Aristidis Moustakas research group

TGF-β signaling and cancer cell plasticity

Our research profile falls into the general field of molecular and cell biology. We have developed specialized expertise in signal transduction, gene expression regulation and cell plasticity. We study these biological processes in the context of cancer. Our approaches generate significant opportunities for deep understanding of cancer biology, the generation of new tools for the detection of cancers, and also opens ground for the future design of new treatment modalities.

An important goal in cancer research is to understand the so-called “hallmarks of cancer”. Among the fourteen hallmarks, we focus on those known as “Unlocking phenotypic plasticity” and “Activating invasion and metastasis”, because these hallmarks directly link to cancer metastasis, where targeted treatment remains largely unavailable. Metastasis is also the major cause of death of cancer patients that receive treatment. Thus, research in this area promises to lead to the development of new anti-metastatic protocols, in addition to the generation of molecular tools that can follow the metastatic cells in patients.

Figure: Breast cancer 3D culture expressing Td-tomato (red) with invading cells (left) stained for E-cadherin and vimentin (middle) demonstrates plasticity changes. Right: human tumor stained for glial acidic fibrillary protein (GFAP), phosphorylated SMAD1/5 (pSMAD1/5) and DNA was used for spatial transcriptomic analysis, generating gene profiles (inset).

We have developed strong research activity on the family of growth factors that are known as transforming growth factor beta (TGF-beta), which include proteins like TGF-beta and bone morphogenetic proteins (BMP). TGF-beta or BMP regulate many different biological processes in the human body, e.g. cell division, differentiation and cell death. TGF-betas and BMPs are secreted from cells and bind to receptors on the cell surface. The receptors activate Smad proteins and several protein and lipid kinase pathways inside the cells. The signaling pathways of the TGF-beta family are regulated by different proteins or RNAs (known as non-coding RNAs) that ensure that the molecular signals perform their function properly. We are interested in uncovering these regulatory mechanisms as they frequently malfunction in cancer cells, and thus misdirect the physiological and homeostatic functions of the TGF-beta family to functions that promote the survival and spreading of the tumor tissue inside the body.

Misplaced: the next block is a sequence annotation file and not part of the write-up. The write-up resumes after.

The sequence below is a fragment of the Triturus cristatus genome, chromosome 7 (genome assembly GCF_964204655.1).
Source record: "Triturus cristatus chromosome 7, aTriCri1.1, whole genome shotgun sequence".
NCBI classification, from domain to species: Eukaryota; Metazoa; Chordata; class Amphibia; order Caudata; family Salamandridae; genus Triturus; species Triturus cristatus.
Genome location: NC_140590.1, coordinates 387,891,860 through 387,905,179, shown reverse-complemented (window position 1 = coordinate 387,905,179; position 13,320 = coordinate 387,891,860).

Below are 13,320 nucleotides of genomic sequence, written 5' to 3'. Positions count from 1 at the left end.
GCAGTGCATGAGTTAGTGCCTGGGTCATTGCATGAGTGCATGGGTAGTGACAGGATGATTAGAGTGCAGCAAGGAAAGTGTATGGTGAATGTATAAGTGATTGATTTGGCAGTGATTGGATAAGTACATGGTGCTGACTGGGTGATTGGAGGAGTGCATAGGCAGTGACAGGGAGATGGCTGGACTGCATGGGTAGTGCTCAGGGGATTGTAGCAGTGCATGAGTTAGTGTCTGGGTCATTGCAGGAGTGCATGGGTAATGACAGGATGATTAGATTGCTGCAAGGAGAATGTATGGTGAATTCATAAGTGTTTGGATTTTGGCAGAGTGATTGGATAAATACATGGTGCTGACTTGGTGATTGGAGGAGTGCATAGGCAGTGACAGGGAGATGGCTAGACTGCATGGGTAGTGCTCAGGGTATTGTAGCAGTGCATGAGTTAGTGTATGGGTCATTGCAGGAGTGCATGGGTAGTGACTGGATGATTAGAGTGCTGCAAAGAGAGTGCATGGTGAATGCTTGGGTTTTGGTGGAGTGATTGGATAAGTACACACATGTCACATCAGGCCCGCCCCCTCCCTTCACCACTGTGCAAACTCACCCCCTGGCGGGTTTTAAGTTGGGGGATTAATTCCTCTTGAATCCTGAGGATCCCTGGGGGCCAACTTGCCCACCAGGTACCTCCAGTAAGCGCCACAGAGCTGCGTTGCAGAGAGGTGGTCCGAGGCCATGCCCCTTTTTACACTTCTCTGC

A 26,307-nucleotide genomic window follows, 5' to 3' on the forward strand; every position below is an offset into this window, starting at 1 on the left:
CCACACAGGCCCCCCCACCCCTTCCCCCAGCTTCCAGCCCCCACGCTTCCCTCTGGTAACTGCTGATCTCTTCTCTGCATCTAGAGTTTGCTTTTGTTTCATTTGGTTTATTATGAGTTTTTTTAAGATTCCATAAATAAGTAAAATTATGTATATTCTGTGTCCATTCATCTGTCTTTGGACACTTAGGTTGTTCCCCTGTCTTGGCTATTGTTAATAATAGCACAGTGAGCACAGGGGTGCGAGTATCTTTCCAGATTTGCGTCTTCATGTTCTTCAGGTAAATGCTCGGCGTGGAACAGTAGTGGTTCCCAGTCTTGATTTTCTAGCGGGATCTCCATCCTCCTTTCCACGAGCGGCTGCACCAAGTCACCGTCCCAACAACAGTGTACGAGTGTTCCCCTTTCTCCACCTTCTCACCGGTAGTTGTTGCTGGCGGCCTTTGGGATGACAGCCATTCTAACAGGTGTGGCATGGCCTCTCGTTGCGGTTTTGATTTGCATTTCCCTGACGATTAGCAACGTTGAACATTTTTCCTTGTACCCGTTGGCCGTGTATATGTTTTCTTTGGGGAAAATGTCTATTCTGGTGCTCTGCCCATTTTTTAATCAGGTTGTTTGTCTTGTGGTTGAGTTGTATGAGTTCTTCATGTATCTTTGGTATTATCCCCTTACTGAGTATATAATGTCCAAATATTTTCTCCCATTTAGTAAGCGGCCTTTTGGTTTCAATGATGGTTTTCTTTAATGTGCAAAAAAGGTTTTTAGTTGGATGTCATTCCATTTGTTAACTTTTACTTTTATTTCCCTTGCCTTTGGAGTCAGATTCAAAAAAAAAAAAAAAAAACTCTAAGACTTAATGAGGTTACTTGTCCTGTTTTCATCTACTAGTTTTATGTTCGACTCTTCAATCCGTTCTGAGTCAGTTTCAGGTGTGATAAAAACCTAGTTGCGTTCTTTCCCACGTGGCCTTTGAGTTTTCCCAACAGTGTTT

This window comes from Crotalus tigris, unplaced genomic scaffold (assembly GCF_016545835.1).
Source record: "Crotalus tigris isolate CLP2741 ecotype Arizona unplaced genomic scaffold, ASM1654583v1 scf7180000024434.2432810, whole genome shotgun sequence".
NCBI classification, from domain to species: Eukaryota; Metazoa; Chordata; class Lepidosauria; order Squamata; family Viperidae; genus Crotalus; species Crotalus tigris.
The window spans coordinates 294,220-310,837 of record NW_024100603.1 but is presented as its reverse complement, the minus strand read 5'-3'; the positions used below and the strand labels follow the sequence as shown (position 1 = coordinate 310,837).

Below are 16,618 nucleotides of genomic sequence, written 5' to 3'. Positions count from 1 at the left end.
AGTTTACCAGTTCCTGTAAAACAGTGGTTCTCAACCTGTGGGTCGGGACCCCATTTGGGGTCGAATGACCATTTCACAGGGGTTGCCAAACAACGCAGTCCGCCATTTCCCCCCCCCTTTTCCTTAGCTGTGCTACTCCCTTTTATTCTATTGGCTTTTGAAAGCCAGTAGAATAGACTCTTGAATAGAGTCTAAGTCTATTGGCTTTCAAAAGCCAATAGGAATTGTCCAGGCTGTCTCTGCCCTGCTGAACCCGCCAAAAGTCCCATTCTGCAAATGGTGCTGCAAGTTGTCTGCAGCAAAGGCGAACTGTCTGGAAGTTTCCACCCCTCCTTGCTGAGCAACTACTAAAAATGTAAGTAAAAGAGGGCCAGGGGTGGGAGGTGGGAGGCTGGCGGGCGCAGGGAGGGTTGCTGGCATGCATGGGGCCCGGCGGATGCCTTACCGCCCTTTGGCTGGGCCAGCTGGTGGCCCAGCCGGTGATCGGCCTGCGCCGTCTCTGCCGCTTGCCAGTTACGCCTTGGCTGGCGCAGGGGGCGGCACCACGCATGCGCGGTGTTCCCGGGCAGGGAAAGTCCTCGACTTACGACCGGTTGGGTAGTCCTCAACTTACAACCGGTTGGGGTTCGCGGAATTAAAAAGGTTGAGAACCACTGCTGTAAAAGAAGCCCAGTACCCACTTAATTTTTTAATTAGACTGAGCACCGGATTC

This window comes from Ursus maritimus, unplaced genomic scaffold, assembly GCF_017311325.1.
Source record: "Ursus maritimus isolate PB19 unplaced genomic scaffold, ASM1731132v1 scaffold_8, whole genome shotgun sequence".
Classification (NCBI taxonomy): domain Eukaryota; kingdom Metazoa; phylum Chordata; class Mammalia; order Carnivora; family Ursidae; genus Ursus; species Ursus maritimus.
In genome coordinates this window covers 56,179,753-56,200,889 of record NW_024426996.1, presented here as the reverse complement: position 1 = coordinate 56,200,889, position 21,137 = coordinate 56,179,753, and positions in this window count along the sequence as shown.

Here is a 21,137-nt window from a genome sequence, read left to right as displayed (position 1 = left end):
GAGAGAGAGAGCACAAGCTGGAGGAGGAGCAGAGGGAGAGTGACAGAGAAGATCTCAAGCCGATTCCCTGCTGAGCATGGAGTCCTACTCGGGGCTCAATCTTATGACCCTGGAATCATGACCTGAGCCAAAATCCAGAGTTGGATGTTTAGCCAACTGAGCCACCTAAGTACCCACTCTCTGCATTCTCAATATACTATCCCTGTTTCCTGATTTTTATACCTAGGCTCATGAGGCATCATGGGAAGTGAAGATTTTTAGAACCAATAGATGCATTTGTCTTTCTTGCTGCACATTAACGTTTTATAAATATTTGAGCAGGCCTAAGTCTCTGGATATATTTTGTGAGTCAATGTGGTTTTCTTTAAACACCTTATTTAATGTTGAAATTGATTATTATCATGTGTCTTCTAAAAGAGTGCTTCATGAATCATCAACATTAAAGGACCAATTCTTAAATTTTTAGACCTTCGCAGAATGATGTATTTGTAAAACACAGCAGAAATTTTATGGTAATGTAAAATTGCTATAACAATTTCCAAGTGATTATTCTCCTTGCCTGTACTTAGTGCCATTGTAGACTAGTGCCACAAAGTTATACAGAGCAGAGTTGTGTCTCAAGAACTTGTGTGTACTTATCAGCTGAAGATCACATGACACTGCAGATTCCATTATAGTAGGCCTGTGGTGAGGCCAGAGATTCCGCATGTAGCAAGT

Our research spans several tumor types, breast, lung, liver cancer and brain tumors (medulloblastoma and glioblastoma), aiming at uncovering common, general principles that explain the behavior of these tumor types under the action of TGF-beta family members. We map the complex signaling routes and their connections to transcription factors and gene networks that orchestrate the behavior of malignant cells.

Figure: Hierarchical gene expression dendrogram of 68 human breast cancer cell lines highlights that the triple-negative cell model MDAMB231 (middle black rectangle) exhibits differentiation plasticity and shifts (red arrow) to a luminal-like breast cancer phenotypic space (left rectangle).

We use complementary cell models that are cultured in vitro in 2D or in 3D as tumor-organoids, we employ zebrafish and mice as host organisms of tumor growth and metastasis and we specialize on several high-throughput technologies such as transcriptomics (bulk, single cell and spatial), epigenomics (CUT&RUN/TAG and chromatin immunoprecipitation-sequencing) and mass spectrometry-based proteomics. The most central cell biological aspects of our research programs include gene regulation and epigenetic mechanisms, non-coding RNAs, secretion of extracellular vesicles and 3D tumor tissue organization.

Figure: Model of an extracellular vesicle carrying TGF-β and other proteins (left), cryo-electron microscopy images of real human breast cancer vesicles carrying TGF-β (middle) and human breast cancer cells (red) circulating in the vasculature of transgenic zebrafish with green vasculature, as they extravasate to the tail (yellow arrowheads).

In summary, our medically oriented research programs deepen our understanding of hallmarks of cancer and attempt to pioneer discovery in the biochemical function of yet uncharacterized genes at the RNA and protein level.